Friday, May 11, 2018



James Rebanks, The Shepherd's Life: Modern Dispatches from an Ancient Landscape (New York: Flatiron Books, 2015), p. 6:
Later I would understand that modern people the world over are obsessed with the importance of "going somewhere" and "doing something" with your life. The implication is an idea I have come to hate, that staying local and doing physical work doesn't count for much.
Id., p. 19:
My grandfather was, quite simply, one of the great forgotten silent majority of people who live, work, love, and die without leaving much written trace that they were ever here. He was, and we his descendants remain, essentially nobodies as far as anyone else is concerned. But that's the point. Landscapes like ours were created by and survive through the efforts of nobodies.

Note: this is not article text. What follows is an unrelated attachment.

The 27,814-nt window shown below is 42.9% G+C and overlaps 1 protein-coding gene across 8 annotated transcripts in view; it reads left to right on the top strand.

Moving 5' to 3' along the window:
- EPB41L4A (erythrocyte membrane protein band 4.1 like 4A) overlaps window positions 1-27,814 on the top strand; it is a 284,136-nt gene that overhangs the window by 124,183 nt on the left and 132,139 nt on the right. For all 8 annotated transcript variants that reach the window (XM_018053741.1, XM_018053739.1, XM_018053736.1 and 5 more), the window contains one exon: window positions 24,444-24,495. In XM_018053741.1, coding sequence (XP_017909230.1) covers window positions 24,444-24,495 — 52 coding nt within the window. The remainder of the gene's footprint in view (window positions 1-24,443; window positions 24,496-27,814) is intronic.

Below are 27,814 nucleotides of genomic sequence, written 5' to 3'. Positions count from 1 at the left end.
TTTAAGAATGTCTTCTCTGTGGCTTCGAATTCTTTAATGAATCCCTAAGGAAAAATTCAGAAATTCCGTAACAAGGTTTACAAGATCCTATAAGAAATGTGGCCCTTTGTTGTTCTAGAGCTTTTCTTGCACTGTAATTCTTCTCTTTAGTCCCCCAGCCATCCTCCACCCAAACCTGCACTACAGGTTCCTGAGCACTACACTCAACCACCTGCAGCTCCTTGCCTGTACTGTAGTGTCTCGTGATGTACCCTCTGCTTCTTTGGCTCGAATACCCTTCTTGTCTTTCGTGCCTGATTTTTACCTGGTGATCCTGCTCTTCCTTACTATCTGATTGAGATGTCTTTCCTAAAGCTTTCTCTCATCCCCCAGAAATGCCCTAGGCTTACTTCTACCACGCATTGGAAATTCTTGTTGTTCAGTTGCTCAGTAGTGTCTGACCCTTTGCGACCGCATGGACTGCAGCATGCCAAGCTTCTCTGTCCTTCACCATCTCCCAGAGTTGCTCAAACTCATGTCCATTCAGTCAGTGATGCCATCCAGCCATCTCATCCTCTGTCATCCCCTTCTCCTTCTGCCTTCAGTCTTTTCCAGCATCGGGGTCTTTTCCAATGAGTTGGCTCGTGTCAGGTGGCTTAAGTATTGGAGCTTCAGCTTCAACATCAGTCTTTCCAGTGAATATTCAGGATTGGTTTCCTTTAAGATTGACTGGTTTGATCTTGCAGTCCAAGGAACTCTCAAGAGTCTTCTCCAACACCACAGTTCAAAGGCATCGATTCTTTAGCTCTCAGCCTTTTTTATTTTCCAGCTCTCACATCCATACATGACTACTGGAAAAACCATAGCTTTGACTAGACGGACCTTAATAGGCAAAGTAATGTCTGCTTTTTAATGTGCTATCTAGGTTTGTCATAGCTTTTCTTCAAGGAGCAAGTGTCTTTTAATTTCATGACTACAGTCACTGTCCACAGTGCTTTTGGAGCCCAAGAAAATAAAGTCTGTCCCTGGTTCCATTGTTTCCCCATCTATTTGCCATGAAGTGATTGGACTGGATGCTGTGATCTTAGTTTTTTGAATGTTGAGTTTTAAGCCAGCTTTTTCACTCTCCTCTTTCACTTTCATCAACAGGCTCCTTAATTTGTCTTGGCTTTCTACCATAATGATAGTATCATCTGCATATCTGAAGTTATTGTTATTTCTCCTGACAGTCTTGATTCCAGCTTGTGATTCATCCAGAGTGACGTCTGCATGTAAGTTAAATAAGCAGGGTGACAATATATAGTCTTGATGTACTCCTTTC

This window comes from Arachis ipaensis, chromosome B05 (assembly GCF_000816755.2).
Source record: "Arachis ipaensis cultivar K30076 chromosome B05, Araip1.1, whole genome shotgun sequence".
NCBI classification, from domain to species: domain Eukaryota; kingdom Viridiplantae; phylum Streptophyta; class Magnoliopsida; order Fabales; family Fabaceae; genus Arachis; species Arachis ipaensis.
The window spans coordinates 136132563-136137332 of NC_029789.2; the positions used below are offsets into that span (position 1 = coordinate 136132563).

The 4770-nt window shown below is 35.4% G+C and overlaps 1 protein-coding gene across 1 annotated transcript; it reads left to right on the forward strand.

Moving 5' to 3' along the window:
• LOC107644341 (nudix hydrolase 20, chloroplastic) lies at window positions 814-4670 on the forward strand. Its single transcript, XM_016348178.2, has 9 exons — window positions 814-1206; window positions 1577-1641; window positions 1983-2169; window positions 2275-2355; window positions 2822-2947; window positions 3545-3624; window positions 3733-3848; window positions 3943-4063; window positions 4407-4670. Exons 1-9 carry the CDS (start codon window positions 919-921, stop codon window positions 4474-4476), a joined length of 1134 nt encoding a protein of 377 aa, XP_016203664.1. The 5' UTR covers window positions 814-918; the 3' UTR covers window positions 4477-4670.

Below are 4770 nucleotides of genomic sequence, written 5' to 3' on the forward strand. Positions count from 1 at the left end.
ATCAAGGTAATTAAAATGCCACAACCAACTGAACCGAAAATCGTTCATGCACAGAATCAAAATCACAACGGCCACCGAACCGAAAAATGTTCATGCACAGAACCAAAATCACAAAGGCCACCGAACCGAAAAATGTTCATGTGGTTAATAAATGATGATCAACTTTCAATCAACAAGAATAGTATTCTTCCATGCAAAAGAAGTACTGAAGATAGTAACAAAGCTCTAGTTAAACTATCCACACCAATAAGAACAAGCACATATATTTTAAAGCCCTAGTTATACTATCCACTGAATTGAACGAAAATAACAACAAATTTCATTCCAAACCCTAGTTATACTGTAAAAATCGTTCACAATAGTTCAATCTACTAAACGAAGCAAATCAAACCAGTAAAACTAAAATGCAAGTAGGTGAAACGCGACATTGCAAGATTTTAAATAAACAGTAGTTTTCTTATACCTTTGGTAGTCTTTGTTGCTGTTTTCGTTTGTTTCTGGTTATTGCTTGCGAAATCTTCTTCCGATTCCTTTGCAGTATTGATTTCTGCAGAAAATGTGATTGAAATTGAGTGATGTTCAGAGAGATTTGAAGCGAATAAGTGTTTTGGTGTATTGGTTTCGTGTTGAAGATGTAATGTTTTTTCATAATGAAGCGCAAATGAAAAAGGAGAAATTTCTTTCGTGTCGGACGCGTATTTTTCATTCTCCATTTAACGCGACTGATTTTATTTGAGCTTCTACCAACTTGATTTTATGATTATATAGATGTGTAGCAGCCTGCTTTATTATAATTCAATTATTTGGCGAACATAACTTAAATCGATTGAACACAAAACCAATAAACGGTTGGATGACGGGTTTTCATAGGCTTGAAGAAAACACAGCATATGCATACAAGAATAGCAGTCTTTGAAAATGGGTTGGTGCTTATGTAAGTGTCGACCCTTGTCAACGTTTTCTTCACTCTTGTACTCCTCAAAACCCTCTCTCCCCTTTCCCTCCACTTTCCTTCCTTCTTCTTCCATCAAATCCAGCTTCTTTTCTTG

Id., p. 34:
My father can hardly spell common words but has an encyclopaedic knowledge of landscape. I think it makes a mockery of the conventional idea of who is and isn't intelligent. Some of the smartest people I have ever known are semi-illiterate.
Id., p. 84:
My grandmother once scolded me for idleness when she caught me reading in her house. The gist of it was that there couldn't possibly be so little else of value to do on the farm that I could justify reading a book in daylight hours. Books were considered a sign of idleness at best and dangerous at worst.
Id., pp. 89-90:
She didn't really understand new things like TV. She barely even tried. She lived in a world that died sometime in the 1970s and 1980s. A world that felt like it stretched from the beginning of time until then, where a woman was judged on her cooking, her house, and her garden. She didn't understand the emerging new world of the 1980s, our world, of books, money, computers, credit cards, and holidays. She lived with an unquestioned belief that these things were aberrations, foolishness, and fleeting fancies, the rubbish of now.

Joseph Farquharson (1846-1935), Leaving the Hills

Related post: Invisibility.

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